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Lessons from the US National Survey on Remote Education

Remote Education
Date Dec 23, 2021

The US Department of Education recently released the first data from a monthly survey to gather information about how schools are handling the pandemic and the extent to which they have used remote vs. in-person learning. 42 states participated in the survey, providing valuable feedback about the progress schools are making in transitioning back from remote learning and the effects it has had on students. The survey gathered information about 4th graders and 8th graders for coverage of elementary and secondary school students. 

 During the earlier months of 2022, 43% of elementary and 48% of secondary school students in the schools that responded to the survey were still using fully remote learning. On average, 76% of students attended schools that were open to hybrid or in-person instruction, and only 24% went to schools that only offer remote or online learning. 

 In-person learning was more common in rural areas and the South and Midwest regions, while more urban areas were less able to offer in-person learning and were more likely to stay fully remote. 85% of students were in locations with at least some remote learning. 

 Continued Use of Hybrid Schooling

 While fully remote learning began in March 2020, many schools have moved to a hybrid learning model to offer students more stimulation through in-person learning while also heavily employing remote learning. Hybrid may alternate days or weeks in school and remote learning. In early 2022, 30% of students used hybrid: 13% are in-person in school 1-2 days per week, 3% spend 3 days in school, and 14% spend 4-5 days in school. 

 Hybrid learning offers the advantages of in-person training, especially if the most important courses and hands-on work can be completed in school, while virtual learning can be used for projects that require less teacher supervision. It is, however, subject to student, parental, and teacher agreement, and can cause confusion about when children are in and out of school.

 In addition, teachers and students have complained about the lack of consistency in hybrid learning as conditions change and schools shift between hybrid, remote, and in-person models. One more issue is that it can increase teacher workload and preparation due to the need to organize around in-person and remote students. Some schools have attempted teaching to both in-person and remote students at once through live streaming, which can be frustrating for teachers.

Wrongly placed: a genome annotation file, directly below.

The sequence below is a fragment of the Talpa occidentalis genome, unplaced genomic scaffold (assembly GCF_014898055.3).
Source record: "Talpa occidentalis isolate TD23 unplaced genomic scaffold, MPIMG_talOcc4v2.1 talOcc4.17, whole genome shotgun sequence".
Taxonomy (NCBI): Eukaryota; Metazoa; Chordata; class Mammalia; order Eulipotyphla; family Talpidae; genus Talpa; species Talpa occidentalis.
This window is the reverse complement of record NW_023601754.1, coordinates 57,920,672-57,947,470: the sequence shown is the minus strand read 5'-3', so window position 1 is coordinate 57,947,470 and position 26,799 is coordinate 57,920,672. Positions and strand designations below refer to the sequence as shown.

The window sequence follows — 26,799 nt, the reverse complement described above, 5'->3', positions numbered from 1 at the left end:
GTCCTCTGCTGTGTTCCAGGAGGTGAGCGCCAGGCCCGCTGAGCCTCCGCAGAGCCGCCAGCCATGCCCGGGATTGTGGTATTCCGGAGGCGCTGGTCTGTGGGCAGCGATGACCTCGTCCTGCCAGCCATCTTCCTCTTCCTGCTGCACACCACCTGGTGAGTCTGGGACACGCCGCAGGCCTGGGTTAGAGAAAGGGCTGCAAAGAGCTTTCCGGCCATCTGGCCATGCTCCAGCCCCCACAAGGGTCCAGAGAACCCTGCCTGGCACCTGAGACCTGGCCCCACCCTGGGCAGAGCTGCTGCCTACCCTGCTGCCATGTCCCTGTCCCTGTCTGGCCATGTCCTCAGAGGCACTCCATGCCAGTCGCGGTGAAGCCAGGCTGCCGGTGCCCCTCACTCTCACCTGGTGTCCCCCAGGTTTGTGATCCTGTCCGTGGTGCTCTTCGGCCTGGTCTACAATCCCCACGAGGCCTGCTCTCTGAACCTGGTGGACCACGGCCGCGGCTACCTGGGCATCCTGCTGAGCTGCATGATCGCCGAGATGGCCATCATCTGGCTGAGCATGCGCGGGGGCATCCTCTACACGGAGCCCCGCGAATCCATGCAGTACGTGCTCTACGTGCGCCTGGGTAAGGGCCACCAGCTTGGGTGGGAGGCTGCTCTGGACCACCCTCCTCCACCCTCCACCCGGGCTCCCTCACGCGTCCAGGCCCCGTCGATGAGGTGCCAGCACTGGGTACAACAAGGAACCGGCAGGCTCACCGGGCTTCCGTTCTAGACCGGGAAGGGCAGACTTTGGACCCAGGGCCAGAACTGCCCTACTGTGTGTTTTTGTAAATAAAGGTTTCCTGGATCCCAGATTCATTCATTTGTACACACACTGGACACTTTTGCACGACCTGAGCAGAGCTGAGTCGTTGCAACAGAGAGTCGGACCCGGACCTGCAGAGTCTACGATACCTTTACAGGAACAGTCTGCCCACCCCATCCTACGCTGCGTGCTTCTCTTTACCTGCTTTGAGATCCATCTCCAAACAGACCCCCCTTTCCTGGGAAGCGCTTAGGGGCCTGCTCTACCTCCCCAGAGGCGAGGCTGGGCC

Live Video Instruction

 Remote learning can include live instruction, pre-recorded lessons, and asynchronous learning where students aren’t getting direct lessons. During the pandemic, schools have found a limit to the amount of instruction they can give without letting students get distracted or have learning quality suffer. Only 32% of schools gave live video instruction of more than 5 hours compared to the traditional 6 hours of in-person teaching. 40% reduced the amount to 3-4 hours of live video from teachers over online platforms, and 17% only gave students 1-2 hours of live teaching during remote learning. 

 When implementing remote learning, 10% of secondary schools questioned reported they had no live instructor available. While both live and asynchronous learning can be employed in appropriate contexts, some live instruction promotes engagement and allows students to communicate directly with professors. Asynchronous learning can be useful when the assignment is not time-sensitive or requires minimal human interaction, and time can be saved for other important purposes.

Priorities for In-Person Learning

Schools recognize that some students suffer more than others due to the pandemic. The national survey analyzed how schools were prioritizing certain students to receive in-person learning. 43% said they prioritized students with disabilities since these students were less able to keep up with remote learning. In elementary schools, 25% prioritized lower grades for in-person compared to 14% for upper grades, suggesting that lower grades are also struggling with remote learning. 

 While schools are rushing to return to in-person learning, remote learning has had a significant long-term impact. The abrupt adoption of remote learning and continual changes in schedules caused disturbances, but virtual learning may be adopted successfully with forethought and care paid to individuals who struggle the most with it. Online learning systems that provide immediate feedback and track whether students are succeeding or failing, can be used by both teachers and administrators. More data, such as that disclosed in the poll, will indicate the future of online learning.

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